This post begins and ends with an apology for being guilty of what’s driving me nuts. The other day I wrote what turned out to be a very widely-circulated post in response to a headline I saw on the Drudge Report: “Every Jew I Know Has Left Paris,” which linked to a Daily Mail article attributing the quote to Stephen Pollard, editor of the Jewish Chronicle. Now, who should have known better than to trust a sensational headline? Who should have thought, “Drudge and The Daily Mail may not have quoted Mr. Pollard properly? Perhaps I should check to be sure?”
Yep, that would be me.
The American Interest
Is it right that Paris gets a mass rally while Boko Haram’s slaughter of thousands in Nigeria merits hardly a shrug? No. But it’s the response Paris and Nigeria both deserve. This is what civilization looks like.
This morning high mass was celebrated at Notre Dame, an obvious terrorist target. There was no visible security around the cathedral at all.
Today was one of those cold and beautiful winter days in Paris that calls to mind a 19th Century painting by Caillebotte. The police had promised “extreme security measures” for the rally: 150 plainclothes officers, 20 teams of snipers, 56 motorcycle teams, and 24 mobile units. When I read this, I didn’t know whether to be moved or horrified. That is nothing—nothing—like what you need to protect a crowd of the predicted size from a determined group of terrorists. Particularly since their sleeper units—we have been told by the same authorities—may recently have been activated. It is deeply moving that Paris simply has no idea how to become a proper police state. And it also just as clear this city must learn what “extreme security” looks like—it doesn’t look like Paris; and it doesn’t look like this.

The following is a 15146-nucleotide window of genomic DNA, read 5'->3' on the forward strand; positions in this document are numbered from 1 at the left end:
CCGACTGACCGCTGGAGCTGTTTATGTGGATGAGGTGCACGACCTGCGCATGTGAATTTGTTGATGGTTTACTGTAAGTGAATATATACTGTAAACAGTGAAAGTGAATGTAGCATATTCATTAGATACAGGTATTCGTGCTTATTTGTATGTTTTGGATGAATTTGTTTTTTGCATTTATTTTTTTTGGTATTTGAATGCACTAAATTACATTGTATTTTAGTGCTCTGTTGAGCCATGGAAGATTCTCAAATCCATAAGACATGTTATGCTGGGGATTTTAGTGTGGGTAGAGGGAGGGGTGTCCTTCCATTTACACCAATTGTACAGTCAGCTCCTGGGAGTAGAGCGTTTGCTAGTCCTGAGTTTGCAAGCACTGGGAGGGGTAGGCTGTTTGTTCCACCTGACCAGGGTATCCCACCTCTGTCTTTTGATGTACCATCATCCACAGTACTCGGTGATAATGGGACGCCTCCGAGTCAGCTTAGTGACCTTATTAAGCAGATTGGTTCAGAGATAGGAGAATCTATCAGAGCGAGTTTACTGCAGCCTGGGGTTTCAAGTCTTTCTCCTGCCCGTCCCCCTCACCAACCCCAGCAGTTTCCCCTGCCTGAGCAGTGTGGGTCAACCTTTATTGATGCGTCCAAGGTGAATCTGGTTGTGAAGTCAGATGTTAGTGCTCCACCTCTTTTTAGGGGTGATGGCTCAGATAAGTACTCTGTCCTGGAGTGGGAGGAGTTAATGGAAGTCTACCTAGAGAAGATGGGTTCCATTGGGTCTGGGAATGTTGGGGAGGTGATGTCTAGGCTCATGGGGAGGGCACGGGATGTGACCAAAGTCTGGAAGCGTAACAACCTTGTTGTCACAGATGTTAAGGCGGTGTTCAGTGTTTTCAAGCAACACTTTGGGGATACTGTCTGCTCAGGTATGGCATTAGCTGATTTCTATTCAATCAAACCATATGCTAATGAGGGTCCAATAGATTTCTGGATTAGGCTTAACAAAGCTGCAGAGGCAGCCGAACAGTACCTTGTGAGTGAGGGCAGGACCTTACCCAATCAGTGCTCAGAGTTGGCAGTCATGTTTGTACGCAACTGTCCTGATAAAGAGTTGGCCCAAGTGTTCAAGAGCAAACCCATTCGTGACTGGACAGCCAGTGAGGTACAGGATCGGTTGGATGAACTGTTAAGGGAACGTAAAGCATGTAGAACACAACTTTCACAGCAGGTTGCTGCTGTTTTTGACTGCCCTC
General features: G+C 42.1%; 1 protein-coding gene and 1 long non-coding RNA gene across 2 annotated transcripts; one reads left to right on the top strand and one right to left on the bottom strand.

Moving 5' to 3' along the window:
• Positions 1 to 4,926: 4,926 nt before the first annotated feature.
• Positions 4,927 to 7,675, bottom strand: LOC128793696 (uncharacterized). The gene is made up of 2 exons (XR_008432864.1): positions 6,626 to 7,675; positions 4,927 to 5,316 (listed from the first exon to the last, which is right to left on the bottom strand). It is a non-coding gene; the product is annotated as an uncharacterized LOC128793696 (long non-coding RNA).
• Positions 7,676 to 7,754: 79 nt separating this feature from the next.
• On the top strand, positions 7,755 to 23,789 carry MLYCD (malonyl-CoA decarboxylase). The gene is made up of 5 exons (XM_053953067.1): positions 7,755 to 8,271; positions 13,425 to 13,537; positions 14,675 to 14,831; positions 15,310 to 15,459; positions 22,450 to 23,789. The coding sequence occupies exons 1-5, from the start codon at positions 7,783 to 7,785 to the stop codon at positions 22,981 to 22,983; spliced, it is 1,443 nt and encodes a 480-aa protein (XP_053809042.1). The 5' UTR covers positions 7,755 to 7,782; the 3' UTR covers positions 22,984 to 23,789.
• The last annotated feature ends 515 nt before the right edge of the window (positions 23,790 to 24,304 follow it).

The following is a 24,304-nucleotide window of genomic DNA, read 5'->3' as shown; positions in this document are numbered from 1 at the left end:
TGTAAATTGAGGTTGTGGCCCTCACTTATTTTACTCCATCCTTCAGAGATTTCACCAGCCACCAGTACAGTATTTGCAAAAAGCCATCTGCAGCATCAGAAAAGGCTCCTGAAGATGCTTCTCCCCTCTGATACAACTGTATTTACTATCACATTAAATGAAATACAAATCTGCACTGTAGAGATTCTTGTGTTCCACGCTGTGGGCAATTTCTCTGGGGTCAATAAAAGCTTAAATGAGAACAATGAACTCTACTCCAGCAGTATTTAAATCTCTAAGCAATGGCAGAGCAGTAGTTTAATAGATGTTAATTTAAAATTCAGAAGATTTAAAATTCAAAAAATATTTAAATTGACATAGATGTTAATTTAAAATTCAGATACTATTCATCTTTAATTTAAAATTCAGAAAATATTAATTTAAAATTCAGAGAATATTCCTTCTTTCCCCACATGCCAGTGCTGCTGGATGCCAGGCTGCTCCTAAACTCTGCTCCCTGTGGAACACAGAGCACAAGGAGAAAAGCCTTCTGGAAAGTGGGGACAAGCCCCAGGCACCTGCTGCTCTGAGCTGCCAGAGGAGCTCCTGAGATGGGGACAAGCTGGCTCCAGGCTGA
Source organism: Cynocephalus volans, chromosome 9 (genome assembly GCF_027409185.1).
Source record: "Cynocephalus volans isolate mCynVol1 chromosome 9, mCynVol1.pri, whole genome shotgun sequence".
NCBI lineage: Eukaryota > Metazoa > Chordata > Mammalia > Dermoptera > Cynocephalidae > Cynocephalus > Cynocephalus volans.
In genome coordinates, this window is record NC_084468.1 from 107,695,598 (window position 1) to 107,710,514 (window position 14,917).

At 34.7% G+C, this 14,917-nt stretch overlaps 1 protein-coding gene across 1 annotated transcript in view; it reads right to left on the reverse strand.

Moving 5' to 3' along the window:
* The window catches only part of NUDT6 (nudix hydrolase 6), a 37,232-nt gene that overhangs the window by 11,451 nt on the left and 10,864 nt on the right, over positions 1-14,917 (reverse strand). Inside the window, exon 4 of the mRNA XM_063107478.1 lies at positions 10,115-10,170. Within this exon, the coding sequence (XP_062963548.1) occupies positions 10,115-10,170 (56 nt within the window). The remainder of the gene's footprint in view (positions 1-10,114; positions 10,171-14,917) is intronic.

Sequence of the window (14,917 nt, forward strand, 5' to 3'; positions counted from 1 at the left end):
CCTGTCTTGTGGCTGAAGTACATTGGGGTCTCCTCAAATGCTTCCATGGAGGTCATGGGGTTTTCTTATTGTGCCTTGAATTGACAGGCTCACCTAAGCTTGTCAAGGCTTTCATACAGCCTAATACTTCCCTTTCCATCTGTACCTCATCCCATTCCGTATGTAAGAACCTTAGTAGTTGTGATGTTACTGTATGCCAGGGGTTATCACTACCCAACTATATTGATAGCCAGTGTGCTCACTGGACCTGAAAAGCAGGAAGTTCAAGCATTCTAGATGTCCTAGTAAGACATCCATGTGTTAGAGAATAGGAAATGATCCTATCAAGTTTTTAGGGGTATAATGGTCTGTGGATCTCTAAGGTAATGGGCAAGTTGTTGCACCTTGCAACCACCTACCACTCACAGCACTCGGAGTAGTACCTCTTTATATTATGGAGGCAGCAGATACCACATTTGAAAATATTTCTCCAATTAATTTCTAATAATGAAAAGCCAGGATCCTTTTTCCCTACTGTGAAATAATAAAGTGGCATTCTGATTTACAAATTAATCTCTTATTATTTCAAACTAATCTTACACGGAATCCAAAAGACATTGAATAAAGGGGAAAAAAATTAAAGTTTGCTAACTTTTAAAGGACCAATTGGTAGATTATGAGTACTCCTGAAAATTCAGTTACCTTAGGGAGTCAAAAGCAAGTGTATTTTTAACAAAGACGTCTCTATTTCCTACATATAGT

I’m a journalist but was only by chance in the vicinity of the massacre at the French satirical newspaper Charlie Hebdo. I was en route to visit a friend. This took me past the paper’s office and thus put me at the heart of the bloodiest attack France has seen in the past 50 years.
On my approach, it was immediately obvious that there had been a massive terrorist attack. Such attacks have a characteristic signature. Swarms of ambulances. Police vehicles and mobile labs. Grim-faced cops. Crime-scene tape stretching for blocks. A very particular expression on the faces of dazed and bewildered onlookers.
I had no intention of reporting on this from the scene of the Charlie Hebdo massacre. I was walking up Boulevard Richard Lenoir to meet a friend who lives in the neighborhood. But the moment I saw what I did, I knew for sure what had happened. A decade in Turkey teaches you that. That many ambulances, that many cops, that many journalists, and those kinds of faces can mean only one thing: a massive terrorist attack.
FrontPageMagazine.com | Friday, September 08, 2006
The recent thwarted terrorist plot in England that aimed to blow up commercial airlines between Britain and the United States serves as another chilling reminder of the horror that multiculturalism has wreaked in Western Europe. A nightmarish fact: most of the terrorist suspects who aimed to engage in the mass murder of innocent civilians were home-grown -- they were born and raised in Britain. In other words, Britain has welcomed immigrants whose children hate British and Western society and seek to destroy it. So what sense, then, is there to invite and to be tolerant toward the intolerant? Many Western European countries have been agonizing over this precise question and have clearly made certain conclusions about it -- which explains why they are now in the process of overturning the policies of multiculturalism.
Today we have assembled a panel of experts to discuss several questions connected to this phenomenon. First: what exactly have been the consequences of Muslim immigration to Western Europe? Second: has the official policy of multiculturalism in Western Europe suffered a death? If so, is it too little too late?
by John Hawkins, September 2006
John Hawkins: Why are Europeans so secular compared to Americans?
Claire Berlinski: American religiosity doesn't need to be explained; after all, throughout history, in every civilization, people have believed in the supernatural. What needs to be explained is European atheism, which is the aberration-unique in the world and in human history. It has its origins in politics, I think, not metaphysics. Voltaire was of the view that it is not so much the intrinsic power of the argument for atheism that caused people to reject faith, but rather the corruption of the Church, and largely I agree with him. Before the French Revolution, there were no atheists in Europe. Heretics, sure. But atheists? Unheard of.